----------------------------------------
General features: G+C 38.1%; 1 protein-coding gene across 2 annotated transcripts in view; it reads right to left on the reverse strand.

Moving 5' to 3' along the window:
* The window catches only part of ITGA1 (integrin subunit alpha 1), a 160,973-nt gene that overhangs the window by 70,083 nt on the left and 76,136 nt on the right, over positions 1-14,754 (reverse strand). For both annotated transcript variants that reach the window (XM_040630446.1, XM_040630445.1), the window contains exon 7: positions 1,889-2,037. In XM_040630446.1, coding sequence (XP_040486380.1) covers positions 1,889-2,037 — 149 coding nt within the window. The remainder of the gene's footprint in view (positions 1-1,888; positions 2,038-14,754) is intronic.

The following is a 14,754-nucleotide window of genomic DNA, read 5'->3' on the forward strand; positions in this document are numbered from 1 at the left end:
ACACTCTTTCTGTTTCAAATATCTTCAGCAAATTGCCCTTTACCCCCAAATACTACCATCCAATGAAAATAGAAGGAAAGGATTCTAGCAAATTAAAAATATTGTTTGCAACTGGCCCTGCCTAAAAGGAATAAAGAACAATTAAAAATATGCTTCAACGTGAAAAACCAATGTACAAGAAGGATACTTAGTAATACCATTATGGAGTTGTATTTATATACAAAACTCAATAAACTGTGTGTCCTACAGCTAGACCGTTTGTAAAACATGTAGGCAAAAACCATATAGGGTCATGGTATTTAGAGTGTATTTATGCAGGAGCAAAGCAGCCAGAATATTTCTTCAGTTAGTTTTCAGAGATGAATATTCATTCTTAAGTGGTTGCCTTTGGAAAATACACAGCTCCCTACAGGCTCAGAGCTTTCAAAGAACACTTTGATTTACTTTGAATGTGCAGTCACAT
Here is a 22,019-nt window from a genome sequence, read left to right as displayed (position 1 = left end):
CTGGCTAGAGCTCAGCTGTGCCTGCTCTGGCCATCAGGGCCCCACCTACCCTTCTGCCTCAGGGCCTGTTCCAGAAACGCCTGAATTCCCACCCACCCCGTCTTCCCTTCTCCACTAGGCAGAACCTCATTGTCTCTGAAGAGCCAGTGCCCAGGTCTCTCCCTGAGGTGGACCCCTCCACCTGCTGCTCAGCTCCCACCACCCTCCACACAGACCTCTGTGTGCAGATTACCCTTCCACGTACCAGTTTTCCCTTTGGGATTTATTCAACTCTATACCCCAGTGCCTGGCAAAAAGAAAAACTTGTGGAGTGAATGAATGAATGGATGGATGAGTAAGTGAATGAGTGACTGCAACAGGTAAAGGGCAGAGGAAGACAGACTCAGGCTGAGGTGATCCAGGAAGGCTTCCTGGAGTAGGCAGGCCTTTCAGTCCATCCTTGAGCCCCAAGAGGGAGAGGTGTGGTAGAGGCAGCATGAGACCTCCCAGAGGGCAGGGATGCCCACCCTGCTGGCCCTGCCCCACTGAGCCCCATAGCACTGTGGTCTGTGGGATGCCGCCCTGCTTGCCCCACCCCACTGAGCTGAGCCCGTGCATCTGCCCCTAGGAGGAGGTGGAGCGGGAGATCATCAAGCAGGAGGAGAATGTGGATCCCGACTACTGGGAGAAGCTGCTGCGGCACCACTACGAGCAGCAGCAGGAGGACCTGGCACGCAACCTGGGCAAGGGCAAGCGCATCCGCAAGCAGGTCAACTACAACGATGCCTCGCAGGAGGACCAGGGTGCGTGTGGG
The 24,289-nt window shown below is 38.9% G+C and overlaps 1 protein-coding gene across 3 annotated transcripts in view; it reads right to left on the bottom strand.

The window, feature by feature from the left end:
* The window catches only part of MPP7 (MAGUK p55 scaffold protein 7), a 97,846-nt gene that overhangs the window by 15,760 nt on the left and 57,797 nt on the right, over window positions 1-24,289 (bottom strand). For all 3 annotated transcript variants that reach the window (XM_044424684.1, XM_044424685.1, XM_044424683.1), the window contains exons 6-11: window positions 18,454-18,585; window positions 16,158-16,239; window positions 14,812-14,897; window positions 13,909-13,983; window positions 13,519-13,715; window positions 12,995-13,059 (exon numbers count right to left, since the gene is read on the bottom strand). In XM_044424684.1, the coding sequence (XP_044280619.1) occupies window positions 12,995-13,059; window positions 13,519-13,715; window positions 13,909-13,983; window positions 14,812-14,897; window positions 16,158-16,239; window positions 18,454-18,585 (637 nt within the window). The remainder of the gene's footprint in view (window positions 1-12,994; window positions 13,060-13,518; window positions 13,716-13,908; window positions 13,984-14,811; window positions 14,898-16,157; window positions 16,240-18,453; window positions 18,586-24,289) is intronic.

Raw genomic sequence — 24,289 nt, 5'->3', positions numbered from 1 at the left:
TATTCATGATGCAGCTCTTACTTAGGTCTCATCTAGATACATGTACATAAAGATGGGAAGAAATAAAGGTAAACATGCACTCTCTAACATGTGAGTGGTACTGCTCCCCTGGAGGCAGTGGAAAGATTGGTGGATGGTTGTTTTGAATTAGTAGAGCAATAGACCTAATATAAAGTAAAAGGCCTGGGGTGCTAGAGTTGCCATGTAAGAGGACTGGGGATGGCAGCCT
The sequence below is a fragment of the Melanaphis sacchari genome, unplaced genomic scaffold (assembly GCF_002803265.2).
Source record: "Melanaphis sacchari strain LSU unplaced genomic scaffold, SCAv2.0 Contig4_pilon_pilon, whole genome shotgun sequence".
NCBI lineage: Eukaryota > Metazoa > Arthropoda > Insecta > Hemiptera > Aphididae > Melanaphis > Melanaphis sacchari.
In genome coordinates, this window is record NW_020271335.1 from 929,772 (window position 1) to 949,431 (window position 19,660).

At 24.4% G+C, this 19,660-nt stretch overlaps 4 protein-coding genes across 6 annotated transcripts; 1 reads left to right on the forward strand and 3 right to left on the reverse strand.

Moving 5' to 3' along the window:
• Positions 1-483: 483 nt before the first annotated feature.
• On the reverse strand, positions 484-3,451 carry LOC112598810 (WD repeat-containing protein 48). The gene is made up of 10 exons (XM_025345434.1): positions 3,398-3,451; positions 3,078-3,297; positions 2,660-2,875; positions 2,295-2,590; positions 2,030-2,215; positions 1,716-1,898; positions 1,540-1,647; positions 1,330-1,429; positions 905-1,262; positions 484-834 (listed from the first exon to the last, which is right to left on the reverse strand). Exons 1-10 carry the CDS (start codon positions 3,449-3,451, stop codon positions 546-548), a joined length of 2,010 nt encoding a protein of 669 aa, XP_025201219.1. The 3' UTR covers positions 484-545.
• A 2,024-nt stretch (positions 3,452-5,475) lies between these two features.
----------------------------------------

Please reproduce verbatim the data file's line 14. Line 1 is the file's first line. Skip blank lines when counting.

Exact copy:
Source record: "Melanaphis sacchari strain LSU unplaced genomic scaffold, SCAv2.0 Contig4_pilon_pilon, whole genome shotgun sequence".